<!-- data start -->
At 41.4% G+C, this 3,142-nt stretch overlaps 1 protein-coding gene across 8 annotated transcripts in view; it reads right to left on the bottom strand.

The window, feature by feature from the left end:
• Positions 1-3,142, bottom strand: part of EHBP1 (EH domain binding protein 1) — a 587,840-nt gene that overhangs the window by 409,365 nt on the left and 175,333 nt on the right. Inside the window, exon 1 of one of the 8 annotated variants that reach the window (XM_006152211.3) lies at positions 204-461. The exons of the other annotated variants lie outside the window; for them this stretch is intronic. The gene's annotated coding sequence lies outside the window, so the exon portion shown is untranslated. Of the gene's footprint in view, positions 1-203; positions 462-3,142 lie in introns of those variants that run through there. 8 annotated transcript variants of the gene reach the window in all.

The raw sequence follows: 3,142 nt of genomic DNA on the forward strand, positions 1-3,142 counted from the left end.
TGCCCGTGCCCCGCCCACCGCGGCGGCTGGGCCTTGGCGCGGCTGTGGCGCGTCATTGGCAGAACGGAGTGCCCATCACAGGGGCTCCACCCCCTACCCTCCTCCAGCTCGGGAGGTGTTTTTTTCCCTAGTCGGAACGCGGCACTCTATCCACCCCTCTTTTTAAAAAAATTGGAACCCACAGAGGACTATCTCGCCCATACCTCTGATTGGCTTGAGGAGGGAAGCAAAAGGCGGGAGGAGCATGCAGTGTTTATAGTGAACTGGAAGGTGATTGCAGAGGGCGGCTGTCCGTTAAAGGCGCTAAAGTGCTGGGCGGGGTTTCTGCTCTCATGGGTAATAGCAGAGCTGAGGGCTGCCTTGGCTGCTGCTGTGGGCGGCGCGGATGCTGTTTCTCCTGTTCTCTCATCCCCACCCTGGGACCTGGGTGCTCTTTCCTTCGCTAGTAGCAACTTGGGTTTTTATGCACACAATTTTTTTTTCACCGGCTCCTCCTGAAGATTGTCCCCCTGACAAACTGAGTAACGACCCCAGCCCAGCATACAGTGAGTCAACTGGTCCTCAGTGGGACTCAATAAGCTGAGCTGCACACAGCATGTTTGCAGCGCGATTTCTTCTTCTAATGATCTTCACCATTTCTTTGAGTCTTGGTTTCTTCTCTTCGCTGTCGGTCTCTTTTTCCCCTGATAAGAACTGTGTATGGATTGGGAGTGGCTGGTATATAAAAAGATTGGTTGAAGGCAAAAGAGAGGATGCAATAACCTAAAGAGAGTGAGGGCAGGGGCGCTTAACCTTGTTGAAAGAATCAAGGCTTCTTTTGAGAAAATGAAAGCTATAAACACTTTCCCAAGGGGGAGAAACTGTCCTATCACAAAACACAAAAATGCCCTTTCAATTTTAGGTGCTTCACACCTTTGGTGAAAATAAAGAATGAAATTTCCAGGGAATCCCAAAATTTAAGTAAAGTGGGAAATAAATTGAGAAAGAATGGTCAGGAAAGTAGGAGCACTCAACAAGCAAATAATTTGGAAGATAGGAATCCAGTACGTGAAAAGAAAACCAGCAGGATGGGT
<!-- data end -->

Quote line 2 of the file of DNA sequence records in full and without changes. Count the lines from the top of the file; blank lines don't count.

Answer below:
The window, feature by feature from the left end: